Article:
[Update: Statement from ZTE] Report: Some Android Phones Transmit SMS, Call Logs and Location to Chinese Server

[Update: Statement from ZTE] Report: Some Android Phones Transmit SMS, Call Logs and Location to Chinese Server

Findings implicate the popular BLU R1 HD sold on Amazon

Heightened concerns over leakage of personally identifiable information has led to many electronics manufacturers to implement tightened security measures in their products. In contrast, the world of digital advertising has became more pervasive over time, in some parts due to better data mining algorithms. These two facts have proven to be a conundrum for many software companies: how can they balance the consumer need for choosing who gets access to what data with the business need to study their user base.

Some companies such as Google opt to provide a compelling, but free, product for users in the hopes that the company can improve their search, advertising, or AI algorithms. While the likes of Google may pull more user data than some would prefer, the products they offer are good enough for most users to not really care about the privacy they’re giving up. On the other hand, some companies opt to data mine users without explicit user consent or disclosure – instead assuming that installation or purchasing of a product is implying consent for data mining.

You may remember the controversy surrounding CarrierIQ, a mobile diagnostic software suite that came pre-installed on many smartphones sold by carriers within the United States. CarrierIQ was so ubiquitous, and the backlash so great, that eventually several high-ranking members of the U.S. government became involved, and eventually the widespread use of CarrierIQ was discontinued around early 2012. But CarrierIQ is just one high profile example of data mining software that happened to catch national attention. A report out by security firm KryptoWire indicates that a new, even more intrusive data mining software suite is pre-installed on many Android smartphones including the popular BLU R1 HD sold on Amazon.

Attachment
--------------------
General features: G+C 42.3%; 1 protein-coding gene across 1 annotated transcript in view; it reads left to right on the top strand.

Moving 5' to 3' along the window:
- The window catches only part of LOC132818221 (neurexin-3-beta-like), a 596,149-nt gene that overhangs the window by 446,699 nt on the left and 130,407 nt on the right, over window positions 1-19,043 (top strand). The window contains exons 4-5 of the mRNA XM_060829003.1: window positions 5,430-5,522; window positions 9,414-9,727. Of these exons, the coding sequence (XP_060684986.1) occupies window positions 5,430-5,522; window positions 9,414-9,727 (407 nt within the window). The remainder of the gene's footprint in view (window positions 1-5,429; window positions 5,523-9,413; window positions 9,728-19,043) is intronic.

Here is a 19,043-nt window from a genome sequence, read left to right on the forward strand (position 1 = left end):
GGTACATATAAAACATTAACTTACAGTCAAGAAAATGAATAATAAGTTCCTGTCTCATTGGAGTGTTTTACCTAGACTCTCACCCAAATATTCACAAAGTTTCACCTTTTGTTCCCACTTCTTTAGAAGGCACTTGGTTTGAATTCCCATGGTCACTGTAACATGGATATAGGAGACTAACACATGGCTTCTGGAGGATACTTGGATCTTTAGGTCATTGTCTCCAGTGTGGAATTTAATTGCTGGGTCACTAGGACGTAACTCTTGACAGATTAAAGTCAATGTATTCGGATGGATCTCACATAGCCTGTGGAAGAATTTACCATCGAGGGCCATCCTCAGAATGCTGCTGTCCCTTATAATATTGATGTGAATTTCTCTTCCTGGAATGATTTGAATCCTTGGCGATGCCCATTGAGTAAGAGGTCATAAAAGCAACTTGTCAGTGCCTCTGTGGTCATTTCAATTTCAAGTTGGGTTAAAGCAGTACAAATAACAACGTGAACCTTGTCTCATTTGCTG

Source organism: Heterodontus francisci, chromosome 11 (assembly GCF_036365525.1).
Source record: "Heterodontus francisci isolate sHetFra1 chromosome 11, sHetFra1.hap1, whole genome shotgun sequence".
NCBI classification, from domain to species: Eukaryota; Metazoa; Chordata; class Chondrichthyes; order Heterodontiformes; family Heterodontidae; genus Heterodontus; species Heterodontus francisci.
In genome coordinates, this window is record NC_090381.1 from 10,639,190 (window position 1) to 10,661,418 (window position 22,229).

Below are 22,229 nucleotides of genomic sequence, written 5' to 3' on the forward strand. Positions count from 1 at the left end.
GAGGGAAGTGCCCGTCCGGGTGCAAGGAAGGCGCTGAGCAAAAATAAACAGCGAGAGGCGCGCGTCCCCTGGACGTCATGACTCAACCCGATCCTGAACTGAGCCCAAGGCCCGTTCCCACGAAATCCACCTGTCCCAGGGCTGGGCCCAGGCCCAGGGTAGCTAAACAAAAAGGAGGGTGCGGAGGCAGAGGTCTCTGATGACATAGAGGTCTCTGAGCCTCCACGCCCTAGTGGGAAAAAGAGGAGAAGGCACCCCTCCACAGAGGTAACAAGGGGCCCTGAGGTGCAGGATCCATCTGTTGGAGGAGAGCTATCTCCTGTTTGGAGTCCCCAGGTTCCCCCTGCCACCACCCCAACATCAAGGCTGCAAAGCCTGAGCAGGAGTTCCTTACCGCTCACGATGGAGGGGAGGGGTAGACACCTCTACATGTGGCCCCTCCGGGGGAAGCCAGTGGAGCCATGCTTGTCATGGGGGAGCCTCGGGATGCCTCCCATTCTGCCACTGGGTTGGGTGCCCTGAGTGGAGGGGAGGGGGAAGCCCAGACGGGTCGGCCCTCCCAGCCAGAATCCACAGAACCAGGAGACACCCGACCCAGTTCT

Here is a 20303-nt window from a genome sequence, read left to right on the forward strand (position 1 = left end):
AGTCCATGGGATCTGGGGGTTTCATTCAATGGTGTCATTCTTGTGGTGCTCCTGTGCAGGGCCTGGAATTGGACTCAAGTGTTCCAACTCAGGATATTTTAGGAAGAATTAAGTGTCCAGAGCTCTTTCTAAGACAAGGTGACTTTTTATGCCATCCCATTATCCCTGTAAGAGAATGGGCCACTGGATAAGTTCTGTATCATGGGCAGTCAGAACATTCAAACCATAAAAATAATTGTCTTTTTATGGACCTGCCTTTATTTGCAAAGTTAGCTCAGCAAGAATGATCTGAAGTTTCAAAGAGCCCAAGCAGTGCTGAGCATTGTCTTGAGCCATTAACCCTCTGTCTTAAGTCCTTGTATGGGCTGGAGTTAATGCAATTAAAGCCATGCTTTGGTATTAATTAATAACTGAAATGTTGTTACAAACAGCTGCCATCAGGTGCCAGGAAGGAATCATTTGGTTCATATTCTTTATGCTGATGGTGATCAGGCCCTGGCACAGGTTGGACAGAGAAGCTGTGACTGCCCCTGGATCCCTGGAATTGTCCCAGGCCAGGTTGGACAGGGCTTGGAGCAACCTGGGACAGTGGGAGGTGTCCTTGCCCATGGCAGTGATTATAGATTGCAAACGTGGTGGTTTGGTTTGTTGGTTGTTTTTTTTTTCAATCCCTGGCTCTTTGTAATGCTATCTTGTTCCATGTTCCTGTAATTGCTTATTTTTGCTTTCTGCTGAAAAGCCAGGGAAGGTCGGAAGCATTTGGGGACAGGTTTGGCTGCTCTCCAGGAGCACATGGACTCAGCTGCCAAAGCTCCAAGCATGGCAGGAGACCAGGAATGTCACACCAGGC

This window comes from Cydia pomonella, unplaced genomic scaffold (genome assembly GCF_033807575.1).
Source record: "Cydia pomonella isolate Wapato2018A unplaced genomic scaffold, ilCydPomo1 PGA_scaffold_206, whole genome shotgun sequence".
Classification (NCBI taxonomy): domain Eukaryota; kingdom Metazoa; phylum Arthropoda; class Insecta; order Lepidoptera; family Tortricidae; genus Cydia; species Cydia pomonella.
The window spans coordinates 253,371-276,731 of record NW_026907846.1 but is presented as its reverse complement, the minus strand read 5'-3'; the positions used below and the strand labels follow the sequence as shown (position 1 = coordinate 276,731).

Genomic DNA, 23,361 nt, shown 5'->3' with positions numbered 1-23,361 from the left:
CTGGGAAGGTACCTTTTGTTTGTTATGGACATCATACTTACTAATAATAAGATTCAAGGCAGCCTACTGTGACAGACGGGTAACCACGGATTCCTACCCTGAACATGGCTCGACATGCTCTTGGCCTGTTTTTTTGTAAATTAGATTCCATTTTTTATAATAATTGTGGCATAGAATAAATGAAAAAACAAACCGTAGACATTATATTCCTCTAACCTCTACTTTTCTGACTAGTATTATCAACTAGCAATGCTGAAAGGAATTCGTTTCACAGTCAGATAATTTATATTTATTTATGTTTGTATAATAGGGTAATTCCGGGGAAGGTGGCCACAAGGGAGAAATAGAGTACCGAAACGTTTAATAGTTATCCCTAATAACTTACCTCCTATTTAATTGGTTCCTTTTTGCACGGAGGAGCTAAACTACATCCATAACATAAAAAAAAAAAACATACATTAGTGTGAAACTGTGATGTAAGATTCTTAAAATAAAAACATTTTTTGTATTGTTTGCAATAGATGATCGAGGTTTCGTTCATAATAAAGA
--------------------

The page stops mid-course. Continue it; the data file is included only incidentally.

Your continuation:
Adups – Carrier IQ v2?

A Chinese technology firm called Shanghai Adups Technology Co. Ltd. is responsible for the creation of a software package that is said to be pre-installed on many Android devices. Adups boasts of reaching over 700 million users and claims a market share of over 70% across 150 countries. The firm claims to have created firmware that is integrated in products from over 400 telecoms, semiconductor manufacturers, and device OEMs of all stripes. This seemingly impressive list of clientele use software from Adups to accomplish a myriad of data collection on users, KryptoWire alleges.

Information that is alleged to be collected and transmitted to a server belonging to Adups in Shanghai include the following: “full-body of text messages, contact lists, call history with full telephone numbers, and unique device identifiers including the IMSI and IMEI.” Adups’ firmware is said to be able to match keyword patterns in user data and even have the ability to bypass Android’s permission model to execute commands with superuser privileges. Furthermore, Adups is alleged to even collect device location information. All of this data is collected periodically in the background without user knowledge or consent, and though the transmitted information is sent encrypted, the amount of information collected is troubling.


Source: KryptoWire

KryptoWire discovered that this software package came installed with an OTA to affected devices that was managed by Adups. The security firm has already informed Google, Amazon, Adups, and BLU of their findings, and is reaching out to OEMs who believe their devices may be affected. BLU has already responded to the report with a statement that the affected third-party application installed by Adups has already been updated to no longer transmit all of this information. Though we have yet to see disclosure on other affected devices, according to Adups’ website, their software is also installed on unspecified ZTE and Huawei products as well.

Source: KryptoWire


ZTE USA has reached out to us and clarified the situation regarding Adups:

We confirm that no ZTE devices in the U.S. have ever had the Adups software cited in recent news reports installed on them, and will not.  ZTE always makes security and privacy a top priority for our customers. We will continue to ensure customer privacy and information remain protected.

About author

Doug Lynch
Doug Lynch

When I am passionate about something, I go all in and thrive on having my finger on the pulse of what is happening in that industry. This has transitioned over the years from PCs and video games, but for close to a decade now all of my attention has gone toward smartphones and Android.